This is a partial transcript from "Hannity & Colmes," July 12, 2007, that has been edited for clarity.

SEAN HANNITY, CO-HOST: Tuesday night, former Senator Fred Thompson made a surprise visit to our Freedom Concert in Atlanta, where he received a warm and, maybe some would say, presidential welcome.

(BEGIN VIDEO CLIP)

HANNITY: ... I want to introduce to you, he is from the South. He is thinking about running for president. Let's give a warm Atlanta welcome to Senator Fred Thompson.

(END VIDEO CIP)

HANNITY: And I sat down with the '08 wild card to talk about his plans for America.

(BEGIN VIDEOTAPE)

HANNITY: It is amazing that we've had non-binding resolutions. We — literally, the people that vote to send these guys to Iraq hope to cut off their funds. And it's like they didn't get their — approval rating of Congress is 16 percent. And now they're going to go try it again.

What's the definition of insanity?

FRED THOMPSON, FORMER SENATOR: Yes. Keep doing the same thing when it's not working, over and over again.

We were supposed to be waiting until September until we got a report back from Petraeus. And now, it looks like they've moved the time frame on them because of, you know, political pressure that they're feeding.

I think that the leadership in Washington and Congress simply does not understand the nature of the battle that we're in and the fact that it's global. In fact, it's going to last a long time. And the fact that Iraq is the front; it's not the war.

HANNITY: John Edwards says it's a bumper sticker.

THOMPSON: Well, you know, you can tell that to the fighting men and women in Iraq and Afghanistan to see if they think it's a bumper sticker.

HANNITY: Yes. That's a — before, well, let me ask you this. Before I get to the inevitable question about when you will announce a run for president.

Hang on. You've got a few supporters here.

Before I get to that question, how do you take this case and how do you convince people? We have politicians that are looking out for their political interests. But support among the American people has slipped as well.

THOMPSON: Yes.

HANNITY: How do you explain to them that this is important for their future in the long term, you know, and convince them that this is what we need to do?

THOMPSON: Well, you look at the past and you look at the future. And the past is that, for all throughout the '90s and even before, we were attacked all over the world, time and time and time again. And we didn't respond. We appeared to be weak.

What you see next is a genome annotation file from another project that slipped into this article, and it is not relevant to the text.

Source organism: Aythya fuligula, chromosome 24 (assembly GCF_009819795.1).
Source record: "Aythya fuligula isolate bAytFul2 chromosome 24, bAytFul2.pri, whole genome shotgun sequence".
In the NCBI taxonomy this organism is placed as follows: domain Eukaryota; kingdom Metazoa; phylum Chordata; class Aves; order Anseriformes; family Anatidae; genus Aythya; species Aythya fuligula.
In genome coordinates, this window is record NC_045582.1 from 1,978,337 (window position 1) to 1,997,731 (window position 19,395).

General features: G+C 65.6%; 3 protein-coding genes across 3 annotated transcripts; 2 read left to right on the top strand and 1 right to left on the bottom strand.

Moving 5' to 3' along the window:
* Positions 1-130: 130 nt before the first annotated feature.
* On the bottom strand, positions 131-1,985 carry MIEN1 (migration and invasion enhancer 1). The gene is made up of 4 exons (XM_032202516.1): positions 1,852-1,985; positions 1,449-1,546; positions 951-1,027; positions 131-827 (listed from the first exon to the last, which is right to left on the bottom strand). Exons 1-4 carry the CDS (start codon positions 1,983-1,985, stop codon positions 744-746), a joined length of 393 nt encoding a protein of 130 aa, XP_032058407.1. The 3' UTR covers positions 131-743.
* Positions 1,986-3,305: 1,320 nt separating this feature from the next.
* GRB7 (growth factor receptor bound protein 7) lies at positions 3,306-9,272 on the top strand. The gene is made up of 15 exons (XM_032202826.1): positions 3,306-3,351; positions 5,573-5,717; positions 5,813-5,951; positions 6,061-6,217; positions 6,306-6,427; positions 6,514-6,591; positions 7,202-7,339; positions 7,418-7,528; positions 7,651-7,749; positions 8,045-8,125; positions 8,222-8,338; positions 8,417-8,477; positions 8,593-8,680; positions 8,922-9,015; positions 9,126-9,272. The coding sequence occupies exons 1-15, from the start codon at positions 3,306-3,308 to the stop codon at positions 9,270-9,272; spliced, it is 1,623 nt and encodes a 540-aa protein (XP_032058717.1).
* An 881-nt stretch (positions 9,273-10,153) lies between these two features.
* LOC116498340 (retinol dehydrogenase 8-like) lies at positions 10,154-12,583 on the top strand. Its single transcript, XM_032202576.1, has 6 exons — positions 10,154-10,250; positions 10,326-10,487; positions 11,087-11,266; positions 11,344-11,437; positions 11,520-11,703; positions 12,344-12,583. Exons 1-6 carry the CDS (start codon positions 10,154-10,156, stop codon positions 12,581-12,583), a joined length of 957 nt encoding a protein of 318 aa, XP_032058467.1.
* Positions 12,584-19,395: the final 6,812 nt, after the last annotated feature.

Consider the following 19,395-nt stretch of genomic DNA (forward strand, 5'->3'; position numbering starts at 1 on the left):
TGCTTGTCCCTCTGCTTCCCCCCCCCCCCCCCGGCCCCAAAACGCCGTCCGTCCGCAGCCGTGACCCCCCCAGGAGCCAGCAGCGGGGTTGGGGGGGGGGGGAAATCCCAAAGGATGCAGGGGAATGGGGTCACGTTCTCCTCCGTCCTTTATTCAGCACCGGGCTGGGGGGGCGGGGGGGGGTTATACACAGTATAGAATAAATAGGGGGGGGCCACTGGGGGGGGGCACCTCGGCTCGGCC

We thought it wouldn't hit us directly at home. And then 9/11 proved that the oceans don't protect us anymore and that we had a real, real problem on our hands. That's the past.

Now, we're in a position where the worst thing in the world we could do is appear to be weak. Strength does you no good if you appear to be weak.

And to look at the future, I heard you mention some of the consequences long ago, you know. A new haven for Al Qaeda, the Sunni nation, seeing what's happening when Iran comes in and tries to take apart that country.

Conflict between all the major powers in that area, possibly nuclearized, before very long. But you know, I get back to the point. If our allies can't count on us in the area or our allies around the world, they don't feel like they can count on us, it's going to make for a more dangerous United States. And it's going to make for a more dangerous world in the long run.

The media gives — the media gives and takes away. The media right now — the media right now is portraying every bad thing they possibly can, you know, every day, every night around the clock. It depresses people and so forth.

But if we leave out of there and the wholesale slaughter takes place that everybody says will happen, we'll be getting the same pictures of the same innocent people dying day after day after day. And then people will be asking where's the United States at. And...

HANNITY: Let me ask — it seems wherever there is trouble — yes, that's you; that's you. Wherever there's trouble in the world, there is Iran.

I mean, they are supplying the insurgency going after our troops in Iraq. With the weaponry, they're killing our troops.

They're funding Hezbollah, Hamas. They've threatened to annihilate Israel. They thumb their nose at the world community. They're seeking nuclear weapons. Are we headed for an must we be willing to accept a military option against Iran? And I'm talking about in the near future.

THOMPSON: You have — you absolutely have to leave the military option on the table.

There's some things that could happen good about that, short of the military option. I think the people in that country have a pretty good chance of taking that problem of the table in terms of the current leadership right now.

They have rapid inflation, high unemployment. They're rationing gasoline now. People are angry. The Iranian National Guard is being attacked from time to time. I think we need communication with those people with those people back and forth and assist them to do what they can do.

Ultimately, I mean, let's put our cards on the table. As much as we'd like to do one thing or another, we've got to make sure that we know where those facilities are, how deep they're buried, what their capabilities are. And make sure the American people understand this time what the deal is.

We've got carriers out there — we've got carriers in the gulf there that they'll undoubtedly try to hit. They'll try to do things. You know, they control Hezbollah; they control Hamas. All kinds of things they can do in reaction to that.

We've got to be prepared, not just for that. But for that plus the aftermath of that. And it may — may come to that. But as I say, there may be some things that we can assist in that might help the situation before it does come to that.

(END VIDEOTAPE)

HANNITY: For the record, he didn't say when he'd announce.

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